Everyone has taken prescription drugs at some time in their life. But sometimes the cure can turn into a problem.
"Prescription pills are heavily addictive," said Muskingum Behavioral Health CEO, Steve Carrel.
"The ability to get it is easier now than it ever has been," said Zanesville Police Department Captain Tony Coury.
"It is a huge problem and it is just exponentially getting worse year to year in our community," added Heather Rice, the Director of Help Me Grow Programs.
All area professionals we have spoken to agree. Opiates are easily addictive. The pills are good at their job. . . making people feel no pain.
“Then there's the euphoria of I don't care whats going on, I'm not worried about anything," said Behavioral Health Specialist at Genesis Recovery Center, Denise Williams.
Addiction can happen in a variety of ways. including a persons particular brain composition.
"There is something there genetically and the way the body responds to it," explained Dr. Vicki Whitacre of ZMCHD.
When someone does try to cut the habit, the withdraw symptoms set in, making it even more difficult to quit.
"Much worse than the flu you have ever had," said Williams.
"Some people can have tremors, goosebumps, chills, nasal drainage, eyes are watery, nausea, vomiting," RN and Chemical Dependency Counselor, Linda Kirkbride added.
Another growing trend, that many in the medical field are concerned about, is pregnant women using opiates and the damage it can cause for the unborn fetus.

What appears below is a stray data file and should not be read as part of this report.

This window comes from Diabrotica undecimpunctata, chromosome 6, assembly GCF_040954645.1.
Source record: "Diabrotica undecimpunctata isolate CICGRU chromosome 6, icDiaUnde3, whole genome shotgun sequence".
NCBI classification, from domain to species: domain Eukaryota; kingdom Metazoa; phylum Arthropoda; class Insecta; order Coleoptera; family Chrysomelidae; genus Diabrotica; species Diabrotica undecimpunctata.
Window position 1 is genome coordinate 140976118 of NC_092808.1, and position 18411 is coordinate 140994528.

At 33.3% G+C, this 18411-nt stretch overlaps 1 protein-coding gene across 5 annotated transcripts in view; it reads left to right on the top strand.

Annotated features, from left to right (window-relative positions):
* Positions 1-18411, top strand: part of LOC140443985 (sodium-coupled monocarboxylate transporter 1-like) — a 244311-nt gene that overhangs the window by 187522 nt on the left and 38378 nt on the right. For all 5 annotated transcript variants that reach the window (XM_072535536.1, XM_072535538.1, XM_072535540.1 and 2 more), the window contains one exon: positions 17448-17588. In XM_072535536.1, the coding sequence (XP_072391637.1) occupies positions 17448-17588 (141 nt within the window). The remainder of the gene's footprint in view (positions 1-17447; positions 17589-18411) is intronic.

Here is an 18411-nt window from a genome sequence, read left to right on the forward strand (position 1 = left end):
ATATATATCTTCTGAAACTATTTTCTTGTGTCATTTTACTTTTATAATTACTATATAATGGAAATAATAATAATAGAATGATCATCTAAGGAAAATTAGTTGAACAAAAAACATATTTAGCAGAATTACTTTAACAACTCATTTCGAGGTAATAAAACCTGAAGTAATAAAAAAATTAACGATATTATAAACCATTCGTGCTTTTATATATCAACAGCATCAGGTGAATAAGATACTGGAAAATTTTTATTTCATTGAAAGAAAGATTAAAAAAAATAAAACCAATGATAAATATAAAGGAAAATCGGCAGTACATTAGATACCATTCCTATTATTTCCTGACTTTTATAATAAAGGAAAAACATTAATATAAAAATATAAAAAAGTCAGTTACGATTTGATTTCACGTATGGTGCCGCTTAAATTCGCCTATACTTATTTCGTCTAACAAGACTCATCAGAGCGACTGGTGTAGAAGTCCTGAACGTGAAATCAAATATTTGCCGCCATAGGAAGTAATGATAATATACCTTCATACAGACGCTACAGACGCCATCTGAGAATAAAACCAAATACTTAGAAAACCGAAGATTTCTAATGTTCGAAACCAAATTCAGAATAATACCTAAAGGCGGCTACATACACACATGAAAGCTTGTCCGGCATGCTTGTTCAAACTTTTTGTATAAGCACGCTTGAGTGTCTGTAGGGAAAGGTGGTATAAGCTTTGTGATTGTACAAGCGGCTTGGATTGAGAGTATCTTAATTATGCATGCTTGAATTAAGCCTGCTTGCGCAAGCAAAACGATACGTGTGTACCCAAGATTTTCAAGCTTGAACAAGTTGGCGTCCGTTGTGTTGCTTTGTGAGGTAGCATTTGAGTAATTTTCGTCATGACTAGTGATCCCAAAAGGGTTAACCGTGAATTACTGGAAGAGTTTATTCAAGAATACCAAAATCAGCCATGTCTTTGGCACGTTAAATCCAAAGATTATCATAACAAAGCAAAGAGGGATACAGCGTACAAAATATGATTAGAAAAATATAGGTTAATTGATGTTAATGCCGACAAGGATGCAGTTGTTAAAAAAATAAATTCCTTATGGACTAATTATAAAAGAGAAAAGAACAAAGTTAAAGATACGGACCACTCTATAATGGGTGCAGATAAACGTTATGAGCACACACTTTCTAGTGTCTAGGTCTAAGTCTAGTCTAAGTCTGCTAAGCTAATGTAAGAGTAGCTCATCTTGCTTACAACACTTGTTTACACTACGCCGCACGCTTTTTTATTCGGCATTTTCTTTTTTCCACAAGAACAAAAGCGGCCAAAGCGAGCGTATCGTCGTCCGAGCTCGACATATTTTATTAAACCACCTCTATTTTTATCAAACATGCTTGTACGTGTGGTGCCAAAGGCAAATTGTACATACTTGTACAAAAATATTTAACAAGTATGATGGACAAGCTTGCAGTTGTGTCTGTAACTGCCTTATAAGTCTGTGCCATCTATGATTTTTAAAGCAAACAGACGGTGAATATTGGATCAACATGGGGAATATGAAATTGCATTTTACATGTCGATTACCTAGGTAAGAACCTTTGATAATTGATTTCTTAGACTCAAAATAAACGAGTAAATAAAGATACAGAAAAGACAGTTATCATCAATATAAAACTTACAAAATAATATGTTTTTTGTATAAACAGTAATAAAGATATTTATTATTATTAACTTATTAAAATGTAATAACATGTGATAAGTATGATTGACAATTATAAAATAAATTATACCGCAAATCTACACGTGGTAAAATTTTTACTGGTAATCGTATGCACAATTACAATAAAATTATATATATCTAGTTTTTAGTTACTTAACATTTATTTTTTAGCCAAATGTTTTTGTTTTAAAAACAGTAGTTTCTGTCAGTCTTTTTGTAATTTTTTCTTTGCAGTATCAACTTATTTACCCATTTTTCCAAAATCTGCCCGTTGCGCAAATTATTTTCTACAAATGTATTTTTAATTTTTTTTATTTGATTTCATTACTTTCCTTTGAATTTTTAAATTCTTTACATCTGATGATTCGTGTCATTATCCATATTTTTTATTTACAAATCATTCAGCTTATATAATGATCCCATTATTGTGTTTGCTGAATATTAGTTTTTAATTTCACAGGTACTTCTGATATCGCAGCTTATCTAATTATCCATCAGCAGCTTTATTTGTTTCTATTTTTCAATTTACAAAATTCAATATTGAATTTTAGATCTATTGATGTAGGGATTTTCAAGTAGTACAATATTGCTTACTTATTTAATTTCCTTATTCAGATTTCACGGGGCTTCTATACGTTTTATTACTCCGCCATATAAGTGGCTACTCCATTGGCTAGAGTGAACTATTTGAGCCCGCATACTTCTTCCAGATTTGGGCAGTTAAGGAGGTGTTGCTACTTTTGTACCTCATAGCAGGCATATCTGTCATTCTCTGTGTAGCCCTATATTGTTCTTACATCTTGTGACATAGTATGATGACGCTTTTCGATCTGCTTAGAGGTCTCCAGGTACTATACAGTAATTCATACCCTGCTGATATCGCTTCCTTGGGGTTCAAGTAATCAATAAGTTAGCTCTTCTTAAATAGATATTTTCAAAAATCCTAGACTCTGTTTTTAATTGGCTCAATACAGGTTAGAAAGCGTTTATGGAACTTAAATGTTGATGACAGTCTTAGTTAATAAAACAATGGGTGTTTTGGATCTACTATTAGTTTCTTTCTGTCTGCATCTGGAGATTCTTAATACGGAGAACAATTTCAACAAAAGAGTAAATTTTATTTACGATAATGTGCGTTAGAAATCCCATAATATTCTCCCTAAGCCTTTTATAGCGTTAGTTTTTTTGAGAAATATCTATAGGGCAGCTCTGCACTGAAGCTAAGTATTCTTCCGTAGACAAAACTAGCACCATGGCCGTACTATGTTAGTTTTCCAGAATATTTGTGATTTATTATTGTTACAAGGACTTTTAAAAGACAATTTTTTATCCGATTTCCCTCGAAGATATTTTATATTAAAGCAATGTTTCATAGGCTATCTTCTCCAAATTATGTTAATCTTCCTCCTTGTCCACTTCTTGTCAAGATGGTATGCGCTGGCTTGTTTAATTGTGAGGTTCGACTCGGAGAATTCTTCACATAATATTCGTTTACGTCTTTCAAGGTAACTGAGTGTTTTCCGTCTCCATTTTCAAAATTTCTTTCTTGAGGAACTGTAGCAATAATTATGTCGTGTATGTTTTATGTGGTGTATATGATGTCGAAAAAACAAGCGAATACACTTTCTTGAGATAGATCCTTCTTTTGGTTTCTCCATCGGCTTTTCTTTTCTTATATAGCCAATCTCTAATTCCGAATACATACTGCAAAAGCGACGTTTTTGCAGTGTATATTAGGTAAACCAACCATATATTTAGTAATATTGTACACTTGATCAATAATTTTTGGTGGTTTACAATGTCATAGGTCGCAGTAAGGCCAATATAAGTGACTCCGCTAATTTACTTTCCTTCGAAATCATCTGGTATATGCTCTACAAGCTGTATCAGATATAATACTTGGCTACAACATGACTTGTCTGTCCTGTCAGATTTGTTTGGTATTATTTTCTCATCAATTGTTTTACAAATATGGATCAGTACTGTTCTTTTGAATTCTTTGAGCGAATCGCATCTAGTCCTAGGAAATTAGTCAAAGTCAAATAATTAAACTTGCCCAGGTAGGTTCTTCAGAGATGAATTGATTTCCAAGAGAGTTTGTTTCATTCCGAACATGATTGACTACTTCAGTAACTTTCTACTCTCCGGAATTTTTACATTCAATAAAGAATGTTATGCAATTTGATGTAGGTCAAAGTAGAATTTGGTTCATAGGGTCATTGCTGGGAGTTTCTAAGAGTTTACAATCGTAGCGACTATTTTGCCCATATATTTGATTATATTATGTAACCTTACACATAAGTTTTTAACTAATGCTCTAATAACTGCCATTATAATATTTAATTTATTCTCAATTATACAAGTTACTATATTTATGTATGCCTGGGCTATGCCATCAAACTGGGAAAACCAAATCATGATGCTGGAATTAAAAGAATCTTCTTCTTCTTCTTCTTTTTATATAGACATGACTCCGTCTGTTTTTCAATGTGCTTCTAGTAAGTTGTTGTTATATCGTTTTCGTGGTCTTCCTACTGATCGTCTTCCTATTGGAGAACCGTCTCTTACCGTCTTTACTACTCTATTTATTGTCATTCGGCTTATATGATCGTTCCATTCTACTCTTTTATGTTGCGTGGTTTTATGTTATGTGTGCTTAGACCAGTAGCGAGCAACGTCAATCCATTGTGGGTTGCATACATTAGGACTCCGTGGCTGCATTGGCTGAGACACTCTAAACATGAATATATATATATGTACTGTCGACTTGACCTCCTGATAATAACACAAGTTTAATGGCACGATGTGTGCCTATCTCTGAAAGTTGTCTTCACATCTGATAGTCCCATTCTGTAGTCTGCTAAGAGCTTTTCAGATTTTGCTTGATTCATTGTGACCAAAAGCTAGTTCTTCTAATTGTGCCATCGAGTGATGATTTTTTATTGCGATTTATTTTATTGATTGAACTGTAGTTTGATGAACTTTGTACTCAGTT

"They have the potential of miscarrying and if they make it through delivery, they have withdrawal symptoms,” explained Kirkbride.
“It's scary because it is compounded in the uterus to be even 3,4, 5 times more concentrated because it is a smaller space and they cant get rid of the waste because they are contained in that fetus," added Rice.
According to Rice, besides the baby facing withdrawal symptoms, the impacts of drug use depends on what part of the pregnancy the abuse occurred. If a mother used later in her pregnancy, the central nervous system is most effected and the children are impacted behaviorally and educationally.
"The brain might be telling their body what to do, but their body cant get it to do it, because there is some sort of break in the connection because of drug use,”Rice said.
Opiate overdose is now the leading cause of accidental death. . . even over car accidents.
"They relapse and go back and use, frequently they will use the amount that they were using when they had stopped and their tolerance has dropped,” explained Williams. “So the amount that they would have normally used to get high is now enough to cause a lethal dose.”
"Well if you crush up that pill and make it a powder, that time delay is gone, so then you have the rare form of the pill and its power,” added Muskingum County Sheriff Matt Lutz. “So then we were getting people who were snorting that and then overdosing."
According to Ohio Attorney General Mike DeWine, we lose 5 Ohioans everyday to the drug epidemic.